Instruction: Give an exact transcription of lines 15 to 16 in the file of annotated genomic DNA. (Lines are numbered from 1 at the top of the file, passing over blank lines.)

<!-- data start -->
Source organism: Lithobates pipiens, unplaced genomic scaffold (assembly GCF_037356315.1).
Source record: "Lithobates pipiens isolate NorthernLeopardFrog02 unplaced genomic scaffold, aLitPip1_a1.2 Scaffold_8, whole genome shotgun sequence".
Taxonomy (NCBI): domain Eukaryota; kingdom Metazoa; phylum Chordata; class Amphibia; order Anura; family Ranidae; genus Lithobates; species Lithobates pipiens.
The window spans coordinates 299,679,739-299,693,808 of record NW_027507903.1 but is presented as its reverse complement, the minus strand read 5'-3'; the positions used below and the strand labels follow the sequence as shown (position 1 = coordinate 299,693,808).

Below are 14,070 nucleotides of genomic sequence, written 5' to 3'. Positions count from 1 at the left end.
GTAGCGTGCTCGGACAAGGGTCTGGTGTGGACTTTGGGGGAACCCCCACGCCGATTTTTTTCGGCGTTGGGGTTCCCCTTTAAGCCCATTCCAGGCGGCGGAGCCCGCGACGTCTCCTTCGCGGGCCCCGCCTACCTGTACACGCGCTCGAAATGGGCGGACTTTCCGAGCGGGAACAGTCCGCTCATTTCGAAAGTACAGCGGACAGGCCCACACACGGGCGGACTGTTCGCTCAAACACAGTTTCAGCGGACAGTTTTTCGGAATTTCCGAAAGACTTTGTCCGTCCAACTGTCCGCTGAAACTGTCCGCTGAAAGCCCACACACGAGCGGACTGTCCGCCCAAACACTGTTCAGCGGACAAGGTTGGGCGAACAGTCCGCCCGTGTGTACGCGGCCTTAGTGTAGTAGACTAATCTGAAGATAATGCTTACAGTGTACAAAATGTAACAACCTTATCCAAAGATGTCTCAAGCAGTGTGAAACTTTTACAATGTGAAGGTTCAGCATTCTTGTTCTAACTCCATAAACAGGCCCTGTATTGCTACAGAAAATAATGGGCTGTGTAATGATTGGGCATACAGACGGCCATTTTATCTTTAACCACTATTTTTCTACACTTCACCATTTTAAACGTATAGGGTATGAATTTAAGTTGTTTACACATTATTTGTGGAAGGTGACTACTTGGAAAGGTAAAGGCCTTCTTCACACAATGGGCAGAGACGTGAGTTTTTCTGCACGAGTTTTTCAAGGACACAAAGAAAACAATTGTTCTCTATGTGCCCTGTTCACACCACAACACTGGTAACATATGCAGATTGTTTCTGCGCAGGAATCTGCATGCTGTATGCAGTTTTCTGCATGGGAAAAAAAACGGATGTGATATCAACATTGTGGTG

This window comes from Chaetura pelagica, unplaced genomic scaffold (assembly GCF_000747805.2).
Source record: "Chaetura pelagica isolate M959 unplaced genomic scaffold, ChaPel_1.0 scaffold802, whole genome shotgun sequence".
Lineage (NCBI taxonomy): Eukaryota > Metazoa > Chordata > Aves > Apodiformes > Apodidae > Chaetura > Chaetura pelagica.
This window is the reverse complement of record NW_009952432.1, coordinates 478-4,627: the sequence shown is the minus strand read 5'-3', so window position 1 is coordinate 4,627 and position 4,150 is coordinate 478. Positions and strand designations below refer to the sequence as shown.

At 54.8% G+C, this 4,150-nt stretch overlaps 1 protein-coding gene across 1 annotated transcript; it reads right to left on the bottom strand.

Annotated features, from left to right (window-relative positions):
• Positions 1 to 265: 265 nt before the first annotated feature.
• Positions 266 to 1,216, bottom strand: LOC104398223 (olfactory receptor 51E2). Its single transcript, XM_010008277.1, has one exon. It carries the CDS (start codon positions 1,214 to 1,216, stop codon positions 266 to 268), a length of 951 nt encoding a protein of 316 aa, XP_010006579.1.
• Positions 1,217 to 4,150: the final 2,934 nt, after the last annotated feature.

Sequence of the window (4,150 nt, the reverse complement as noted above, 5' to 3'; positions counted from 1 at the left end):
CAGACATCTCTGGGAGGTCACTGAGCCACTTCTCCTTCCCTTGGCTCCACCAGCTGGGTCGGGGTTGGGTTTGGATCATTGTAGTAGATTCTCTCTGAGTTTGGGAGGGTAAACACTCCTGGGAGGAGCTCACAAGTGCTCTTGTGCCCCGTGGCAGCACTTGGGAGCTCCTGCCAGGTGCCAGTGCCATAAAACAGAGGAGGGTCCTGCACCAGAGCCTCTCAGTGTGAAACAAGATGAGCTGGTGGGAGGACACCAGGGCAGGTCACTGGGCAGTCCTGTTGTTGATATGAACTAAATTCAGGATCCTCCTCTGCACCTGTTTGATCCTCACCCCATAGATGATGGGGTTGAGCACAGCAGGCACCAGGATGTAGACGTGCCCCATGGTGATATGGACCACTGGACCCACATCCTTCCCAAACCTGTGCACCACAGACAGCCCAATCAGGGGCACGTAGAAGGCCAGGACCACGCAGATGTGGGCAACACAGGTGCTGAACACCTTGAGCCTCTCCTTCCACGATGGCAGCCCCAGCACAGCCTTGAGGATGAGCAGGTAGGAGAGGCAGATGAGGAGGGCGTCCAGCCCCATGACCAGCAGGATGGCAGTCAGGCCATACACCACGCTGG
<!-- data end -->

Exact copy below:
• Positions 1,217 to 4,150: the final 2,934 nt, after the last annotated feature.

Sequence of the window (4,150 nt, the reverse complement as noted above, 5' to 3'; positions counted from 1 at the left end):